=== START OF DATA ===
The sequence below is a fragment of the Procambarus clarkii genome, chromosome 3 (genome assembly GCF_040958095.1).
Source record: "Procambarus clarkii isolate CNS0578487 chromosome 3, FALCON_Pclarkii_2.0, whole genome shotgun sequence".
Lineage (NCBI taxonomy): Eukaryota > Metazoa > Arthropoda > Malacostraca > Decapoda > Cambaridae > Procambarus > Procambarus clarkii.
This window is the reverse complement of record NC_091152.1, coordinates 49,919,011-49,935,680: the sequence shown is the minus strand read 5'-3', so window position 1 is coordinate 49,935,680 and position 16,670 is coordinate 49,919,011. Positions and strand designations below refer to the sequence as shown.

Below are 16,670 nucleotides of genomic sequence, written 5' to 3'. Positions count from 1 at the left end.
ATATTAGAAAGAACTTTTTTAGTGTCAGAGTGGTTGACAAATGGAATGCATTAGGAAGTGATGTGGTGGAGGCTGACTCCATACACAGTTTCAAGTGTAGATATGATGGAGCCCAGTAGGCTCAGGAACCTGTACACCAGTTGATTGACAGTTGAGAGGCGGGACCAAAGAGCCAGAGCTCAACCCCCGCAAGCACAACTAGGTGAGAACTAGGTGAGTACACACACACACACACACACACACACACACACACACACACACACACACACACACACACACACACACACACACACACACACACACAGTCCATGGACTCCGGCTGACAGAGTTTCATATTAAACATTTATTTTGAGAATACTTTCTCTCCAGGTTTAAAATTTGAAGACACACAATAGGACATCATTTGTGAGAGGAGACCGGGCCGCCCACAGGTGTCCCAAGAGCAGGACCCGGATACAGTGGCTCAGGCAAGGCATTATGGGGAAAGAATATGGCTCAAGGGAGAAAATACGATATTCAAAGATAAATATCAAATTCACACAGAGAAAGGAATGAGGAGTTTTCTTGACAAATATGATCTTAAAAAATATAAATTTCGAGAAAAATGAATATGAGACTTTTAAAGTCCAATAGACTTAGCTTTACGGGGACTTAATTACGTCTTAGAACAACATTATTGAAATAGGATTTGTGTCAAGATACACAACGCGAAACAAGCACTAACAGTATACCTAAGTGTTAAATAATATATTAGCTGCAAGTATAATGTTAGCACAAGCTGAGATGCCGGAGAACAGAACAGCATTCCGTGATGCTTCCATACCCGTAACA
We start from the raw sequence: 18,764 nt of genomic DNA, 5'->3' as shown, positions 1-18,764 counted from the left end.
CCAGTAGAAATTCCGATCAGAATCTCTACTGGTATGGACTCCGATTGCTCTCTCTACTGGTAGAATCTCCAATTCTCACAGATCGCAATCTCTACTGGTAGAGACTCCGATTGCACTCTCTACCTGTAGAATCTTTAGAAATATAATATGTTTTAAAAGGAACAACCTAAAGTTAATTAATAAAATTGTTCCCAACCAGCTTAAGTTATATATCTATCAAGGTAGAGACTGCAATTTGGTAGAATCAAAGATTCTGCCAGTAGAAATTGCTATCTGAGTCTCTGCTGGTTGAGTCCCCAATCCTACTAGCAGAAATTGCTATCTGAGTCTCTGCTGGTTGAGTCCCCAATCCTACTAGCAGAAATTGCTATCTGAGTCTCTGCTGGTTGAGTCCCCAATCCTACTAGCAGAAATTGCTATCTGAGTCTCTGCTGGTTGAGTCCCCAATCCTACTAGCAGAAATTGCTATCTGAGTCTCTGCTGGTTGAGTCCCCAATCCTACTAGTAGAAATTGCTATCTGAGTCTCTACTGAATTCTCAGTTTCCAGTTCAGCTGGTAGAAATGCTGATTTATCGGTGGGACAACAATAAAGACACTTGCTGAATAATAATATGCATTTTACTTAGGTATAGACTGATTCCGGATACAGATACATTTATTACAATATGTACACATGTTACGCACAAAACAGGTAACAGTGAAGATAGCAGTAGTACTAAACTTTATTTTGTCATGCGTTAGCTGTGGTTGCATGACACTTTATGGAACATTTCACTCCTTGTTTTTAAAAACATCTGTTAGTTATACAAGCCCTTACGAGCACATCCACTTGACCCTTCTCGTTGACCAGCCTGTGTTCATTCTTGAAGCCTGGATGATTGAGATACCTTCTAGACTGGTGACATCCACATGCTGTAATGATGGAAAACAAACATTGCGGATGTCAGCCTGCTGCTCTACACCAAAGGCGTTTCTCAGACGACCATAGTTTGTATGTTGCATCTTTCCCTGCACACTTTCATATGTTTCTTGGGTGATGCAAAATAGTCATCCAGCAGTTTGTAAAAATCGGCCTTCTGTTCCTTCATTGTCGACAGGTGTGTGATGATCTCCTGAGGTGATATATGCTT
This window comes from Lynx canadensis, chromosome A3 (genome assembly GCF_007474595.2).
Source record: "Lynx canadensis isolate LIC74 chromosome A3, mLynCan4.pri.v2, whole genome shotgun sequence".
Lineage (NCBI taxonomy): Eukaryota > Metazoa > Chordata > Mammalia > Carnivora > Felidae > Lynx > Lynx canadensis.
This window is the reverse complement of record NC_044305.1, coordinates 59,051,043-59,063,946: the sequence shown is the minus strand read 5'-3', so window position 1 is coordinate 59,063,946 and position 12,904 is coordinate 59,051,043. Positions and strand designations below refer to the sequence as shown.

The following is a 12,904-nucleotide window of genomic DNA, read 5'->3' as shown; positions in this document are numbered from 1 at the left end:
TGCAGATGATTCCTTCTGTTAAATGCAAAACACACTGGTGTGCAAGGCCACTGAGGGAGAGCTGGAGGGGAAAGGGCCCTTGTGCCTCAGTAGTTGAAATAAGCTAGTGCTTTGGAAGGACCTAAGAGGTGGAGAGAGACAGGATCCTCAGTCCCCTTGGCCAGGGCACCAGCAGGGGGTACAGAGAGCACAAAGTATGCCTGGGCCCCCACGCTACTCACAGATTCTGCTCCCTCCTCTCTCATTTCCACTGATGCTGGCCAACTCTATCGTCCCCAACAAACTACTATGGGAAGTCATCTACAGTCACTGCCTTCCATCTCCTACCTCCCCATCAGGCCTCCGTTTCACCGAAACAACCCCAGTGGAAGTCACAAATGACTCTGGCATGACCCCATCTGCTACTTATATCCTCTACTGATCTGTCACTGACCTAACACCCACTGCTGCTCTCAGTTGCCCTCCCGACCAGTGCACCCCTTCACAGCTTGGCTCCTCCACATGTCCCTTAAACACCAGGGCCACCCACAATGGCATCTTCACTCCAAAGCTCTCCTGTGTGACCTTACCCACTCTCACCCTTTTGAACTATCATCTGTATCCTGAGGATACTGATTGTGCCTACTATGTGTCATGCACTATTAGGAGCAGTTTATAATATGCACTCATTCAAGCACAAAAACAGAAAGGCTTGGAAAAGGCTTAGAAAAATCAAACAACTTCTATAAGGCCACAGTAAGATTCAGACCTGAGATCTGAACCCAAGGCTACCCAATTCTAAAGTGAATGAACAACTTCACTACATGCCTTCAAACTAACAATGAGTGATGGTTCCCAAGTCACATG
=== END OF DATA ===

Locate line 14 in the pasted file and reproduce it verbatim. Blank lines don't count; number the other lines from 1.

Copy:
TGCAGATGATTCCTTCTGTTAAATGCAAAACACACTGGTGTGCAAGGCCACTGAGGGAGAGCTGGAGGGGAAAGGGCCCTTGTGCCTCAGTAGTTGAAATAAGCTAGTGCTTTGGAAGGACCTAAGAGGTGGAGAGAGACAGGATCCTCAGTCCCCTTGGCCAGGGCACCAGCAGGGGGTACAGAGAGCACAAAGTATGCCTGGGCCCCCACGCTACTCACAGATTCTGCTCCCTCCTCTCTCATTTCCACTGATGCTGGCCAACTCTATCGTCCCCAACAAACTACTATGGGAAGTCATCTACAGTCACTGCCTTCCATCTCCTACCTCCCCATCAGGCCTCCGTTTCACCGAAACAACCCCAGTGGAAGTCACAAATGACTCTGGCATGACCCCATCTGCTACTTATATCCTCTACTGATCTGTCACTGACCTAACACCCACTGCTGCTCTCAGTTGCCCTCCCGACCAGTGCACCCCTTCACAGCTTGGCTCCTCCACATGTCCCTTAAACACCAGGGCCACCCACAATGGCATCTTCACTCCAAAGCTCTCCTGTGTGACCTTACCCACTCTCACCCTTTTGAACTATCATCTGTATCCTGAGGATACTGATTGTGCCTACTATGTGTCATGCACTATTAGGAGCAGTTTATAATATGCACTCATTCAAGCACAAAAACAGAAAGGCTTGGAAAAGGCTTAGAAAAATCAAACAACTTCTATAAGGCCACAGTAAGATTCAGACCTGAGATCTGAACCCAAGGCTACCCAATTCTAAAGTGAATGAACAACTTCACTACATGCCTTCAAACTAACAATGAGTGATGGTTCCCAAGTCACATG